Turning to Stone (TV Movie 1985) Poster

(1985 TV Movie)

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An overlooked female prison drama
filmsfan3826 July 2003
I thought Turning to Stone was a very good movie and its a shame that it was never released on video or DVD. Its better than a lot of movies that DO get released. Nicky Guadagni who played the main character did some wonderful acting. Also outstanding was Shirley Douglas who played the tough leader of some of the prisoners. Jackie Richardson was also very good. This movie ranks among the top dramas about female prison life though its not for the squeamish and in my view, can be a bit shocking at times. I can't understand why it never got to video or DVD. I can only think that maybe it wasn't released because it was a Canadian made movie with mostly Canadian actors,and doesn't have the exposure of most U.S. made movies. Its a loss to lots of people who like good acting. Too bad!

As of Aug.2008, I am still waiting and hoping this excellent movie will be released on DVD.

As of Dec.21,2011, I am still waiting and hoping this excellent movie will be released on DVD. I hope some film studio will release it. If the movie was better known, it would have been on DVD years ago. Very good acting.
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Truly outstanding, criminally neglected.
Oliver_Lenhardt24 April 2002
It is a disgrace that this supreme example of the Prison Film has been relegated to complete obscurity. Being that it's a Canadian made-for-TV production means that its drab, flat look will turn away many viewers immediately. That's a shame, because the film is riveting and disquieting from the very beginning, and eventually builds tension to a near fever pitch.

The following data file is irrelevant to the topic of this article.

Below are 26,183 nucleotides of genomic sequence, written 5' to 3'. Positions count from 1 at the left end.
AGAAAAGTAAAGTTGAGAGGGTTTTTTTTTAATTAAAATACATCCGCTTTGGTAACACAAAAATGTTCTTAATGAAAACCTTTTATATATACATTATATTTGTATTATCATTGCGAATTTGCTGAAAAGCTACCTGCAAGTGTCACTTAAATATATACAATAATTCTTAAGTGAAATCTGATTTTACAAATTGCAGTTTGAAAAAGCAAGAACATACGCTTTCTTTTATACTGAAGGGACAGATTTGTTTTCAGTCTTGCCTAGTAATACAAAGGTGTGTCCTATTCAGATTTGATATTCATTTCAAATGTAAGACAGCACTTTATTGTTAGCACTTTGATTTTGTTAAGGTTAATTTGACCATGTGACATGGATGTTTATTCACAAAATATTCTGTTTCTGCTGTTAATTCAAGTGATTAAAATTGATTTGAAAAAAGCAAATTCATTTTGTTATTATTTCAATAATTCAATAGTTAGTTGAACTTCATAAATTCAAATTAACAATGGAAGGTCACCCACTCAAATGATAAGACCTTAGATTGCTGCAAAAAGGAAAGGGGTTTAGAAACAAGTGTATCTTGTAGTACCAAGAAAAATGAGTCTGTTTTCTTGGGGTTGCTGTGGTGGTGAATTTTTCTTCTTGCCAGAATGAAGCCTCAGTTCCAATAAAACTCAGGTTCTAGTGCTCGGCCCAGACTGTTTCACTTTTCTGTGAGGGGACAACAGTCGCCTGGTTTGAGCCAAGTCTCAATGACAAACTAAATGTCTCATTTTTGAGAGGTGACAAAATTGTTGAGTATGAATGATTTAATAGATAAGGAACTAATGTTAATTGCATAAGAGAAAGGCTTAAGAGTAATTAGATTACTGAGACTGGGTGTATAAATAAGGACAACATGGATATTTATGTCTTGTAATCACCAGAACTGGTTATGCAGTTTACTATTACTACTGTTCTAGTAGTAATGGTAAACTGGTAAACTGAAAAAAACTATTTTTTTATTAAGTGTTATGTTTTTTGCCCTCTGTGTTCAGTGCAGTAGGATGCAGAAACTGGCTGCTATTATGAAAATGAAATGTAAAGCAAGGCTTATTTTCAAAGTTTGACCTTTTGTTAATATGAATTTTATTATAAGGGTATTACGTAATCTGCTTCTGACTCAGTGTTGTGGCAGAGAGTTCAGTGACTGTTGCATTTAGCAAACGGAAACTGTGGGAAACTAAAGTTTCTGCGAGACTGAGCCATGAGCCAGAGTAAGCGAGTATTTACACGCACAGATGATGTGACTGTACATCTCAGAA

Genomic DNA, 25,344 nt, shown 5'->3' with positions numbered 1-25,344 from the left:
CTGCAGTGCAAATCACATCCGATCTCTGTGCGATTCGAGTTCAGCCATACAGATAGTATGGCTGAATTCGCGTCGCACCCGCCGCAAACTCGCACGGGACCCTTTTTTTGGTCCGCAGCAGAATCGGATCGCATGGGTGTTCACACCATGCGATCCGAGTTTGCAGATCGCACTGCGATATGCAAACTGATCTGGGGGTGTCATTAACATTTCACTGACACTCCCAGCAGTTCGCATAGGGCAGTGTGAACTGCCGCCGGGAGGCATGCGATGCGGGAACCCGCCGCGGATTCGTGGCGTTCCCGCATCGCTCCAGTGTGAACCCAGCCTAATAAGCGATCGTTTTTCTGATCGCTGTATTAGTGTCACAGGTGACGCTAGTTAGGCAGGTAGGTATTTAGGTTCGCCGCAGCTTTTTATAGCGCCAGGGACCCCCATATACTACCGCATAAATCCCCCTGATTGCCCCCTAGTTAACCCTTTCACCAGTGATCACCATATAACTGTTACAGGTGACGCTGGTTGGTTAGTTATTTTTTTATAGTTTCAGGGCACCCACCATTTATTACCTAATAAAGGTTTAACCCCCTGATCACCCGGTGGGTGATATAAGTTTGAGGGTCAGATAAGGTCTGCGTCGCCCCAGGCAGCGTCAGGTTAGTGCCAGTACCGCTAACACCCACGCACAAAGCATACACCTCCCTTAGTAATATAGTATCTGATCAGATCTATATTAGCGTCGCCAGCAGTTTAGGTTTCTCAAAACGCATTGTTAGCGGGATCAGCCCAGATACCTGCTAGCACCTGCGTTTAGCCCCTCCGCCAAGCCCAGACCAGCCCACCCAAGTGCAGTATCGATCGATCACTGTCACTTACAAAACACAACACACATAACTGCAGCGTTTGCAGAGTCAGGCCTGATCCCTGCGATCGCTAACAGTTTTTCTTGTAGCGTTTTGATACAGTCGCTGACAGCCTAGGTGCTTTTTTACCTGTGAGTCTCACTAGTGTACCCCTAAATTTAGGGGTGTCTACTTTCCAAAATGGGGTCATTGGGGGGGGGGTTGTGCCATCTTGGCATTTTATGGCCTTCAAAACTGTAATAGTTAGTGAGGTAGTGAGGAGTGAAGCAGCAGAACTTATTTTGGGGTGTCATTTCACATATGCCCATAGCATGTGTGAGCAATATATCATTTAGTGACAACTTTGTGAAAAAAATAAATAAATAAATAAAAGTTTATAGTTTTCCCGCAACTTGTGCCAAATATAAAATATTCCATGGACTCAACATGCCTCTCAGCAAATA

The film would be superb on its own, but what makes it absolutely unforgettable for me is the performance of Shirley Douglas as the "leader" of the prisoners. Without exaggeration, hers is simply the best piece of acting, male or female, that I've ever seen. Her confident swagger, bouffant curly hairdo atop a deeply-lined but exquisitely made-up face, deliciously menacing smile, and devilish eyebrows (easily supplanting Nicholson's patented brows), are only a facet of Douglas's remarkable, multi-layered performance. Those characteristics alone would have made her a superior, albeit one-note, villainess.

To the writer's credit, Douglas is given a couple of moments of introspection and sadness that are absolutely real. In a lesser film, these elements would be written and acted in a way to provoke tears and sympathy. Not so with TURNING TO STONE. What her revelations do is simply to humanize her. She is no less conniving and ruthless than before, but her monologues describing her pitiful childhood and yearning for a normal life on the outside with her son are stated dispassionately as facts. Without the respectability she has gained among her fellow prisoners through intimidation, she would have long since become a victim, she explains.

The bulk of the film's story revolves around an educated, innocent young woman (played by Nicky Guadagni), railroaded by a perfidious boyfriend to smuggle drugs in from Mexico. Sent to prison for seven years, this petite, frail intellectual is completely out of her element, and must somehow survive amidst the rivalries and sexual advances of other prisoners. She soon falls under the wing of Douglas's character who, of course, wants favors in return for her protection services. The tension builds to a curious, effective finale that is both pessimistic and upbeat.

The direction by Eric Till is expert but unobtrusive, and the ancillary performances are all without fault, but the real stand-outs in the film are the superlative script and extraordinary thespian Shirley Douglas.

A humble masterpiece.
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